The Department of Justice announced Tuesday its plans to investigate "market-leading online platforms" for potential anticompetitive behavior and violations of federal antitrust laws.
The move is just the latest by a White House and GOP establishment that have grown increasingly suspicious of, and even hostile to, Silicon Valley. Recent FEC reports show that the feeling is mutual, with Google, Twitter, and Facebook employees contributing $250,000 to Democratic presidential candidates and zero dollars to President Donald Trump.
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DOJ's official announcement was sparse on details, indicating that the investigation would address "widespread concerns" held by "consumers, businesses, and entrepreneurs" about the practices of "search, social media, and some retail services."
"Without the discipline of meaningful market-based competition, digital platforms may act in ways that are not responsive to consumer demands," said Assistant Attorney General Makan Delrahim, who runs the antitrust division. "The Department's antitrust review will explore these important issues."
The department did not specify which firms it was particularly interested in, although it most likely includes the so-called FAANG: Facebook, Apple, Amazon, Netflix, and Google. This comprehensive investigation adds to, and may or may not supersede, the Department's already-existing groundwork for an antitrust investigation into Google specifically.
These firms, which are all ultra-valuable and offer services and goods across a variety of sectors, have collectively faced enormous scrutiny, with experts and the public increasingly questioning whether they have grown too big. Earlier this month, Congressional lawmakers grilled Apple, Facebook, and Google executives, with both Democrats and Republicans calling in to question their responsibility as market actors.
One of the most prominent congressional skeptics of big tech has been Josh Hawley (R., Mo.) an up-and-coming freshman senator who has sought to make a name for himself with a series of bills targeting big tech censorship and what Hawley sees as predatory sales practices. Hawley responded to the news of the new DOJ investigation on Twitter, calling it "very big news and very important."
"In January, AG Barr gave me his commitment that he would take Big Tech antitrust concerns seriously," Hawley added. "Glad to see he's following through."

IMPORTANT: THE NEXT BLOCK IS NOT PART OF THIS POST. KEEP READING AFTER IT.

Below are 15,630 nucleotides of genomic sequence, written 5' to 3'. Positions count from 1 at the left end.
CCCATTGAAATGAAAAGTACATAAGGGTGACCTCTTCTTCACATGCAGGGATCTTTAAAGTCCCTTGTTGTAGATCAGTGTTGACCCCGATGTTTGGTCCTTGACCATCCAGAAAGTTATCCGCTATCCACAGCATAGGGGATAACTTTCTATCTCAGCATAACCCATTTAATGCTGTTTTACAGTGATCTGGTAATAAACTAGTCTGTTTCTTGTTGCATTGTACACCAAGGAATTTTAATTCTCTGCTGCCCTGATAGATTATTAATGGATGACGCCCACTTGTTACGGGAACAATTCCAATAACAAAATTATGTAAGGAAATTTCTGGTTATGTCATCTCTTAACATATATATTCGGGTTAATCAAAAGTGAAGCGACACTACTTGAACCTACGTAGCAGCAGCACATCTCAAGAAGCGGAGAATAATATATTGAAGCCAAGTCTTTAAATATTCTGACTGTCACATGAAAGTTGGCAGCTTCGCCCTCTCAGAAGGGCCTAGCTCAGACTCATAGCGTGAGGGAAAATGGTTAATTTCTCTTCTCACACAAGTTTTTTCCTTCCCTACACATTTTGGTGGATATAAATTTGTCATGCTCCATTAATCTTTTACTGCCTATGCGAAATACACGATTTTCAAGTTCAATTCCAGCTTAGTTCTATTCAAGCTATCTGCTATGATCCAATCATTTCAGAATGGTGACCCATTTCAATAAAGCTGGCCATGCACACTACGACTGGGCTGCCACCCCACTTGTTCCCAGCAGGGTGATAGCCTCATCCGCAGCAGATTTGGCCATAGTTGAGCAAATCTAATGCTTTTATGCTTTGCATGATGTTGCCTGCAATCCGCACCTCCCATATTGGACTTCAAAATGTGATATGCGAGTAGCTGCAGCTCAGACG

Representatives of big tech were less than thrilled with the new investigations, however. NetChoice, an industry consortium, voiced its opposition almost immediately following the announcement.
"While anti-tech advocates argue that anything big is bad, for America's small businesses, often the bigger the platform the better," NetChoice VP and general counsel Carl Szabo said. "If the DOJ sticks to the facts, it will see that Americans have more choices and more information than ever. Thanks to innovative online services, consumers have access to an abundance of products, businesses, and information."
The Department of Justice is not the only federal agency focusing on big tech; it has partnered with the Federal Trade Commission to tackle antitrust issues, On Wednesday, the team-up landed its first big fish, securing a $5 billion civil penalty from Facebook, which the departments described as "unprecedented."
According to DOJ, the Facebook settlement is a result of allegations the social media giant mislead users about the extent to which third-party applications could access their personal information, and further deceived them about the use of other information. Facebook has promised to implement "robust new compliance measures," a move the FTC sees as an unambiguous win.
"Despite repeated promises to its millions of worldwide users that they could control how their personal information is shared, Facebook took steps to undermine consumers' choices," FTC chairman Joe Simons said. "The magnitude of the $5 billion penalty and sweeping conduct relief are unprecedented in the history of the FTC. The relief is designed not only to punish previous violations but, more importantly, to change Facebook's entire privacy culture to decrease the likelihood of continued violations."